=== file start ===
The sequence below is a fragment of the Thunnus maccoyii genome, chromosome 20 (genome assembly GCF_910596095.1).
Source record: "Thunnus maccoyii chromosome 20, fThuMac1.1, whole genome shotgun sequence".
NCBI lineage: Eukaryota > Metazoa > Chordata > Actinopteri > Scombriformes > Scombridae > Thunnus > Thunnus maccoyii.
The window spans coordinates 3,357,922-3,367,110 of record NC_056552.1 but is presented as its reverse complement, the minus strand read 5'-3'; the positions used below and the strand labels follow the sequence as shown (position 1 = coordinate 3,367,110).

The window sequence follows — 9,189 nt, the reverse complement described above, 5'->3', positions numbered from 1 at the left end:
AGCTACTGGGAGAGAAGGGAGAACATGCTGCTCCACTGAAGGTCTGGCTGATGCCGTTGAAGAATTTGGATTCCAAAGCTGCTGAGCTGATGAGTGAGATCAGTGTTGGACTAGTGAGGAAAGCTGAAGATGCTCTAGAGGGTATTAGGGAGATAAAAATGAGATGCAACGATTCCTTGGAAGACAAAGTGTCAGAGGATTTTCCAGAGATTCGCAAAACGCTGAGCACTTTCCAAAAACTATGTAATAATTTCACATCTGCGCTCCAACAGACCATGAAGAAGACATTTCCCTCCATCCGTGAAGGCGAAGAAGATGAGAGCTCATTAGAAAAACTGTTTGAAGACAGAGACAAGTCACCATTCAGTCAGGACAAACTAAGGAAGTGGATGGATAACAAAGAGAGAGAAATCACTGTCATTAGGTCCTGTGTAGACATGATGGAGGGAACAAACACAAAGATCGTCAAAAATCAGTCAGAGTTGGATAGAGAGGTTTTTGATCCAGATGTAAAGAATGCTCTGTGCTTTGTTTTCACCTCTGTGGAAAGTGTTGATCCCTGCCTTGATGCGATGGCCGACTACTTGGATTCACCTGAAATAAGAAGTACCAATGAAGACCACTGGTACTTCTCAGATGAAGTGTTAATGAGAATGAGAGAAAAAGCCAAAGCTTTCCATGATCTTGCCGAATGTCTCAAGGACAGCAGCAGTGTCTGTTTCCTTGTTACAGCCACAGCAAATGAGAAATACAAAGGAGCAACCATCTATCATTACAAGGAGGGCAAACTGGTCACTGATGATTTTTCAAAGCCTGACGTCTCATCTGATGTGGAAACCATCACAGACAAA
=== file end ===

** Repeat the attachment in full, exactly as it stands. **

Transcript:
The sequence below is a fragment of the Thunnus maccoyii genome, chromosome 20 (genome assembly GCF_910596095.1).
Source record: "Thunnus maccoyii chromosome 20, fThuMac1.1, whole genome shotgun sequence".
NCBI lineage: Eukaryota > Metazoa > Chordata > Actinopteri > Scombriformes > Scombridae > Thunnus > Thunnus maccoyii.
The window spans coordinates 3,357,922-3,367,110 of record NC_056552.1 but is presented as its reverse complement, the minus strand read 5'-3'; the positions used below and the strand labels follow the sequence as shown (position 1 = coordinate 3,367,110).

The window sequence follows — 9,189 nt, the reverse complement described above, 5'->3', positions numbered from 1 at the left end:
AGCTACTGGGAGAGAAGGGAGAACATGCTGCTCCACTGAAGGTCTGGCTGATGCCGTTGAAGAATTTGGATTCCAAAGCTGCTGAGCTGATGAGTGAGATCAGTGTTGGACTAGTGAGGAAAGCTGAAGATGCTCTAGAGGGTATTAGGGAGATAAAAATGAGATGCAACGATTCCTTGGAAGACAAAGTGTCAGAGGATTTTCCAGAGATTCGCAAAACGCTGAGCACTTTCCAAAAACTATGTAATAATTTCACATCTGCGCTCCAACAGACCATGAAGAAGACATTTCCCTCCATCCGTGAAGGCGAAGAAGATGAGAGCTCATTAGAAAAACTGTTTGAAGACAGAGACAAGTCACCATTCAGTCAGGACAAACTAAGGAAGTGGATGGATAACAAAGAGAGAGAAATCACTGTCATTAGGTCCTGTGTAGACATGATGGAGGGAACAAACACAAAGATCGTCAAAAATCAGTCAGAGTTGGATAGAGAGGTTTTTGATCCAGATGTAAAGAATGCTCTGTGCTTTGTTTTCACCTCTGTGGAAAGTGTTGATCCCTGCCTTGATGCGATGGCCGACTACTTGGATTCACCTGAAATAAGAAGTACCAATGAAGACCACTGGTACTTCTCAGATGAAGTGTTAATGAGAATGAGAGAAAAAGCCAAAGCTTTCCATGATCTTGCCGAATGTCTCAAGGACAGCAGCAGTGTCTGTTTCCTTGTTACAGCCACAGCAAATGAGAAATACAAAGGAGCAACCATCTATCATTACAAGGAGGGCAAACTGGTCACTGATGATTTTTCAAAGCCTGACGTCTCATCTGATGTGGAAACCATCACAGACAAA